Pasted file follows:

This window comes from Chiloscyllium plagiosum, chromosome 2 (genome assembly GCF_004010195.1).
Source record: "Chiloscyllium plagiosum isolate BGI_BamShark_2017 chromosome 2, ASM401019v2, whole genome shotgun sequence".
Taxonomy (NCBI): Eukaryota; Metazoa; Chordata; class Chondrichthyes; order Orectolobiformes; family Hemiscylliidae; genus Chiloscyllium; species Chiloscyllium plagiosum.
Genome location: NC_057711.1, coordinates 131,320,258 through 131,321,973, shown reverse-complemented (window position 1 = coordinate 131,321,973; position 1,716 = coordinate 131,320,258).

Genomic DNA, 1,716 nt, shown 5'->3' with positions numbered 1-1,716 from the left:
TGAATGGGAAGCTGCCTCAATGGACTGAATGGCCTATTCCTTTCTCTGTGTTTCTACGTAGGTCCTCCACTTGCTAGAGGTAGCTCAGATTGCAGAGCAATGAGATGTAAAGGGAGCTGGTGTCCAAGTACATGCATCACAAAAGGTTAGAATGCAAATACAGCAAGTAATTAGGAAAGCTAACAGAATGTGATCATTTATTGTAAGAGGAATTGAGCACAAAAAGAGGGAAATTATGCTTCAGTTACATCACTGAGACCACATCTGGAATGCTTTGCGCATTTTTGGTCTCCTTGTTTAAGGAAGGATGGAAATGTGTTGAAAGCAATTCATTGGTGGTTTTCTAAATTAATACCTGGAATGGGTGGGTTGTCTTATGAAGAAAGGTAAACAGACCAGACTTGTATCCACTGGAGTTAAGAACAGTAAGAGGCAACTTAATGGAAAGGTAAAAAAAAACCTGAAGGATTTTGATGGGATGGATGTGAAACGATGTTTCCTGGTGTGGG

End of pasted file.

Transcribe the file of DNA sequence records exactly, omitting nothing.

This window comes from Chiloscyllium plagiosum, chromosome 2 (genome assembly GCF_004010195.1).
Source record: "Chiloscyllium plagiosum isolate BGI_BamShark_2017 chromosome 2, ASM401019v2, whole genome shotgun sequence".
Taxonomy (NCBI): Eukaryota; Metazoa; Chordata; class Chondrichthyes; order Orectolobiformes; family Hemiscylliidae; genus Chiloscyllium; species Chiloscyllium plagiosum.
Genome location: NC_057711.1, coordinates 131,320,258 through 131,321,973, shown reverse-complemented (window position 1 = coordinate 131,321,973; position 1,716 = coordinate 131,320,258).

Genomic DNA, 1,716 nt, shown 5'->3' with positions numbered 1-1,716 from the left:
TGAATGGGAAGCTGCCTCAATGGACTGAATGGCCTATTCCTTTCTCTGTGTTTCTACGTAGGTCCTCCACTTGCTAGAGGTAGCTCAGATTGCAGAGCAATGAGATGTAAAGGGAGCTGGTGTCCAAGTACATGCATCACAAAAGGTTAGAATGCAAATACAGCAAGTAATTAGGAAAGCTAACAGAATGTGATCATTTATTGTAAGAGGAATTGAGCACAAAAAGAGGGAAATTATGCTTCAGTTACATCACTGAGACCACATCTGGAATGCTTTGCGCATTTTTGGTCTCCTTGTTTAAGGAAGGATGGAAATGTGTTGAAAGCAATTCATTGGTGGTTTTCTAAATTAATACCTGGAATGGGTGGGTTGTCTTATGAAGAAAGGTAAACAGACCAGACTTGTATCCACTGGAGTTAAGAACAGTAAGAGGCAACTTAATGGAAAGGTAAAAAAAAACCTGAAGGATTTTGATGGGATGGATGTGAAACGATGTTTCCTGGTGTGGG